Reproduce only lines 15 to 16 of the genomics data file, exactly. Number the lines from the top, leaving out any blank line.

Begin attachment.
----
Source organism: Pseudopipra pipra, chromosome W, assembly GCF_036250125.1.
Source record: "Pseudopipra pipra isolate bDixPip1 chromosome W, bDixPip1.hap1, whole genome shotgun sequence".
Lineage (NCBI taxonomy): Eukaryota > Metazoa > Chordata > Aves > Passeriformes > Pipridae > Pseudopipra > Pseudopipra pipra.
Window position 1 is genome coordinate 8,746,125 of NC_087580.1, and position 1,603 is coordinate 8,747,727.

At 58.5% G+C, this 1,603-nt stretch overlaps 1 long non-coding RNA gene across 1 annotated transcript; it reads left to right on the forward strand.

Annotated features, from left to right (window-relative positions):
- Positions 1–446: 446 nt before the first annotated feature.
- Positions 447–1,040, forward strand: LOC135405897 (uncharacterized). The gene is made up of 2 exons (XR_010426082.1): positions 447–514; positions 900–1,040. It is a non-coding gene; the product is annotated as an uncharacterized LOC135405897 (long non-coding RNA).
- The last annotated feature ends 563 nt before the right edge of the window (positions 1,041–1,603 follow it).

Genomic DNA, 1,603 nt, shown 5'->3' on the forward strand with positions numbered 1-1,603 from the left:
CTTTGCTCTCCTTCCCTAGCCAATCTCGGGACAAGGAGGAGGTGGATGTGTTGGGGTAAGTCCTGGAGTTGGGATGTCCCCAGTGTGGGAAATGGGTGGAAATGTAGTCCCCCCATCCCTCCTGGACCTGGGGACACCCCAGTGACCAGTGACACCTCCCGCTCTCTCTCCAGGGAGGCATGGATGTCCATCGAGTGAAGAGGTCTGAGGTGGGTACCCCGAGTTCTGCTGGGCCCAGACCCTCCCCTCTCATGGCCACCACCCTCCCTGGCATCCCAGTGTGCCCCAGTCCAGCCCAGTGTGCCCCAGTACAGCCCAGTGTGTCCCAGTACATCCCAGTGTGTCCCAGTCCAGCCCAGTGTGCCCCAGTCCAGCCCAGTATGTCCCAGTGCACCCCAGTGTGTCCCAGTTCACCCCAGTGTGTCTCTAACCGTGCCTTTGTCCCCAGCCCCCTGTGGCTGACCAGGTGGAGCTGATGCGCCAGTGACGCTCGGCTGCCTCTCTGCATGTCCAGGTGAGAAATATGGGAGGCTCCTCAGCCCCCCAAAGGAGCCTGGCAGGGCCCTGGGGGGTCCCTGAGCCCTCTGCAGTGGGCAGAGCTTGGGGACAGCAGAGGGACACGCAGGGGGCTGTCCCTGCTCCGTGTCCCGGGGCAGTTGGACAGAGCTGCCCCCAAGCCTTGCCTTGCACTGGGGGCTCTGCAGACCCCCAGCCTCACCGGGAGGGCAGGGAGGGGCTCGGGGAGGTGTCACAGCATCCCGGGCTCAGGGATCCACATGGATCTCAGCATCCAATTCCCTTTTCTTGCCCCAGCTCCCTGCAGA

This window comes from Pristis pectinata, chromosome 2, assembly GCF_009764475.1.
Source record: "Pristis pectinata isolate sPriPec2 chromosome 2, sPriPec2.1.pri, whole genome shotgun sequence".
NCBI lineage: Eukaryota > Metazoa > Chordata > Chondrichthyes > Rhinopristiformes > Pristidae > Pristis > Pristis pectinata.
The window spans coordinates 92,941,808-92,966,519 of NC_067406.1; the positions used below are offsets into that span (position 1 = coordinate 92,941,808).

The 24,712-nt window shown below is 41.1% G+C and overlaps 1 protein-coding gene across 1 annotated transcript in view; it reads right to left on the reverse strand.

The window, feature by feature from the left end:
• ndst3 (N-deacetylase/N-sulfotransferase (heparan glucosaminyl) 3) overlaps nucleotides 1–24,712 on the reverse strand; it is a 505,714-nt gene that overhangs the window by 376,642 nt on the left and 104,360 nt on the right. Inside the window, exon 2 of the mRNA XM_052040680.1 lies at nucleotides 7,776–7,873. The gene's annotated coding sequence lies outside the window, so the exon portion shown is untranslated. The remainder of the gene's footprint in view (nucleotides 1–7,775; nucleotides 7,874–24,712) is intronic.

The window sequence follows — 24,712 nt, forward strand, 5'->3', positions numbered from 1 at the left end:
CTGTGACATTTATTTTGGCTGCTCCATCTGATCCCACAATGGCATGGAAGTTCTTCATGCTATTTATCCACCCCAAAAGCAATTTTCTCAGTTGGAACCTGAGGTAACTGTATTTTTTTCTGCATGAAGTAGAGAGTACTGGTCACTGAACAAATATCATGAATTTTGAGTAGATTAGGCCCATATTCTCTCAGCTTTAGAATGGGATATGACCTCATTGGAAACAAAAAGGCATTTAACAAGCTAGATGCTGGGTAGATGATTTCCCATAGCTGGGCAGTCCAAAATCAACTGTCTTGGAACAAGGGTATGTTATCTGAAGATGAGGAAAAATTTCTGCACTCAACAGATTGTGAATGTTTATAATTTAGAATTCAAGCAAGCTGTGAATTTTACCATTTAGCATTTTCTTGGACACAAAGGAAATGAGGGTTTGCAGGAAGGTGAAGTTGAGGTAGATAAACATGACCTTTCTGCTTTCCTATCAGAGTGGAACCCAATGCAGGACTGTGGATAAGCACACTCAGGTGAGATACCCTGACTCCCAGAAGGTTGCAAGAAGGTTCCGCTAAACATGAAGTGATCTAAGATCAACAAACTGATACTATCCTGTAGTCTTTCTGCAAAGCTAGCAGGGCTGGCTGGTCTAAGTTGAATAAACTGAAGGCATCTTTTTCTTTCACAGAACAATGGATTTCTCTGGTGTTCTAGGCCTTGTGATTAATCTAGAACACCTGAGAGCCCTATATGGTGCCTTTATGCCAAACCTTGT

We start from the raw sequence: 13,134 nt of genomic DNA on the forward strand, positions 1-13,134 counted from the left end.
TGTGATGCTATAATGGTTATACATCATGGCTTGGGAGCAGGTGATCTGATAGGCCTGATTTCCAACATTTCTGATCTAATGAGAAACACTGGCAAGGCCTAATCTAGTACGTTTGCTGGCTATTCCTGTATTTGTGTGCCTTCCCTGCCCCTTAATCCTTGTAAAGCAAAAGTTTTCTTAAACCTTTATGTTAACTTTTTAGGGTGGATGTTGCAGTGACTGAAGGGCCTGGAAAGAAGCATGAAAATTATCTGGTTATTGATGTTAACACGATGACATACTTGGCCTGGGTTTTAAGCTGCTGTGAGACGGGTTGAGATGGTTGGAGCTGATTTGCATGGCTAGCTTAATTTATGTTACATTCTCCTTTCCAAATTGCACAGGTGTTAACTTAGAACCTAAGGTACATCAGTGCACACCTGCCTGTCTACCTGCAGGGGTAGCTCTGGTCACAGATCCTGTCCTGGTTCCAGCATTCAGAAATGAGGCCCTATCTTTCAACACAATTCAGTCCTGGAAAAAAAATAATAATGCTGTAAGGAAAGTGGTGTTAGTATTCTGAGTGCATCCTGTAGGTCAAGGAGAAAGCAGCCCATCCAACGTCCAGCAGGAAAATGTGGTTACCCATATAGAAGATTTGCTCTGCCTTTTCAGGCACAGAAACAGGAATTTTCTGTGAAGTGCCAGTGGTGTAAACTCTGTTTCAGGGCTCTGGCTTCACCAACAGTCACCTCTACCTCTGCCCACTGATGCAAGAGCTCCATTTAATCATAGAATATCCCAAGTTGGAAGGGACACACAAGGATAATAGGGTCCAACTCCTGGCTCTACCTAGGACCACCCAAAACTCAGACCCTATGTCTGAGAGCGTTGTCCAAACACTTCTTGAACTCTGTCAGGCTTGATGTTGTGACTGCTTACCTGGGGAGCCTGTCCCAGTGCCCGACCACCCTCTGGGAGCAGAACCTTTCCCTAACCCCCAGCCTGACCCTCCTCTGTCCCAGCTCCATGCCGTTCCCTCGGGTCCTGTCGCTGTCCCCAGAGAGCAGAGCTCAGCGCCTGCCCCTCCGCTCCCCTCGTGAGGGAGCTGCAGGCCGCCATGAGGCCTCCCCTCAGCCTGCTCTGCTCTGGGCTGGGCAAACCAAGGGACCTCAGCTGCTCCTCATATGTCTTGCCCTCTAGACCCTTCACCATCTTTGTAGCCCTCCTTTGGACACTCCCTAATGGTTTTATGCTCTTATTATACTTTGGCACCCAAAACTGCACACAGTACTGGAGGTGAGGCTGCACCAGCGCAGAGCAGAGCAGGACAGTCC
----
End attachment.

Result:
The window spans coordinates 92,941,808-92,966,519 of NC_067406.1; the positions used below are offsets into that span (position 1 = coordinate 92,941,808).

The 24,712-nt window shown below is 41.1% G+C and overlaps 1 protein-coding gene across 1 annotated transcript in view; it reads right to left on the reverse strand.